Dianna: Yeah, that’s a huge question that is facing us right now. And I think a lot of people don’t really think of Siri and Alexa as AI. They think of AI as the replicants from Bladerunner or as Data from Star Trek. They don’t really understand that what is happening in their phones is AI.
Dianna: And I think that’s actually scary that a lot of people aren’t realizing that. And the implications that that every day use has for the development of AI and the shift in our society.
Rebecca: Yeah, definitely. And the aspect of privacy. We often – um – I see so many people post on Facebook or Twitter “oh I was just talking about something, and suddenly I’m getting ads for it”, that’s not a bug, that’s a feature.
Rebecca: These companies are doing this on purpose. Um, and we have no reasonable expectation of privacy anymore when we’re so plugged into the electronics around us. Which is. Both good and bad.
Dianna: Well, it’s like the one meme that sometimes goes around about the 1960s, “we need to be careful, we’re talking on the phone, the government might be wiretapping us”, and then 2019 “Hey Wiretap how’s the – get me a coffee or something”
Rebecca: Yeah, get me a recipe for pancakes.
Dianna: Yeah. And I think that that is really scary. I understand that, you know, a lot of people don’t think about it. But as someone who is queer, who has – is poly, who has done things at various points that have been varying shades of illegal, I’m very aware of the ability of all those things to become illegal again. And having all of that technology…I refuse. I understand my smartphone is listening to me, that’s fine. There’s nothing I can do about that. I need my smartphone for work. But I refuse to have an Alexa or a Google Home. I don’t want those devices in my home. That’s really frightening to me.
Rebecca: Well, and it’s definitely moving further in that direction. Our technology is moving further in that direction. Um. I…I don’t know what I think about that. I like to do this more as a thought experiment. So far I’m relatively low tech. I do have a smartphone. I do have the computer. But I also am living on a contingent faculty salary, so high tech isn’t really in my future.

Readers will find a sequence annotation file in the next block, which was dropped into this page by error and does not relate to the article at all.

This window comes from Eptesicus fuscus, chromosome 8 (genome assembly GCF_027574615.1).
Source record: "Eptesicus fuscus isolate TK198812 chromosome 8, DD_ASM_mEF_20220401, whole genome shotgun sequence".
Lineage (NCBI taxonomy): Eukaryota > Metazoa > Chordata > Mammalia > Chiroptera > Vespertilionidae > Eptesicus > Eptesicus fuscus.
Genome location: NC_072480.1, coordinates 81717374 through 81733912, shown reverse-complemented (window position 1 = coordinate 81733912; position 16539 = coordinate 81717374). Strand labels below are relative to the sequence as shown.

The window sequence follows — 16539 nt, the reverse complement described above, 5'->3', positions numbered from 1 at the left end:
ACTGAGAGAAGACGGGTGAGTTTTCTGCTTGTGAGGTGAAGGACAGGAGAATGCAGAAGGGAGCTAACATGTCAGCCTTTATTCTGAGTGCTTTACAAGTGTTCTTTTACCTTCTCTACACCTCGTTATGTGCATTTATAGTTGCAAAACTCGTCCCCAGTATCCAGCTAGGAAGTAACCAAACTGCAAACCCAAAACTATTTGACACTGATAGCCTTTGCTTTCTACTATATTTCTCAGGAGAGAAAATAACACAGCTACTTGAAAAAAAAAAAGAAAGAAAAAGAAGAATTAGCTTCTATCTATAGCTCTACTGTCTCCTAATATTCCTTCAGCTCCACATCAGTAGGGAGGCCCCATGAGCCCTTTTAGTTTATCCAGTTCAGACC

Dianna: So in other words, not much.
Rebecca: Not much at all.
Dianna: So we’ve talked a bit about the book broadly. What is one really interesting fact (I know there’s probably about a million) but what is one really interesting fact that you discovered during your research that you’re really would like to get out there and have be more broadly understood?
Rebecca: So I think that one really fascinating part of this is, um, the focus on emotive AI. So this idea that artificial intelligence, relatively soon, will be able to sense our emotions through video capture, through tone, through the word choices that we make, and respond in kind. And you see that in Bladerunner 2049 with the character of, um, Joi. She’s a pleasure hologram. She is a companion hologram. She is a main replicant character, and she, um, she is an emotional mimic for him. She really does what he needs her to do in terms of emotions. So one of the things that strikes me as I look through these data on human relations and why we choose the companions that we choose, is this idea that we want someone who is going to be able to give us what we need emotionally. You can’t guarantee that with humans.
Rebecca: That’s not a guarantee. You can, you know, you can work with your partner, you can collaborate with your partner, you can ask for what you need and refuse to stick around if you don’t get it. But you can’ t, like, choose that partner who’s going to give you all the things. So I think as we move closer to actual emotive AI, there’s going to be a huge market for companion bots: for robots that will fulfill those emotional needs. I’m not entirely sure, again, whether I think this is a good or bad, because on one hand it’s very important for people to get their emotional needs met, and sometimes that’s just not possible for human/human interaction. On the other hand, if you don’t have human/human interaction, if you don’t suffer disappointments, if you don’t learn to compromise, if you don’t have that give and take of somebody who is going to say no or stand up to you and assert their own emotional needs, you lose a lot of what it means to be a social human being. So, again, I’m really split. I like to write about, but maybe not so much to make decisions about it.
Dianna: That’s interesting, because I’ve never thought about it that way. When I think about the dangers of AI, I think “This thing’s going to be two tons of metal, it’s going to be way stronger than I am, if it goes haywire, if its emotions decide it wants to kill me, if it’s programming breaks”, that’s the way I’ve always thought about it. I’ve never actually considered it’s something that could stunt human growth, but you’re absolutely right.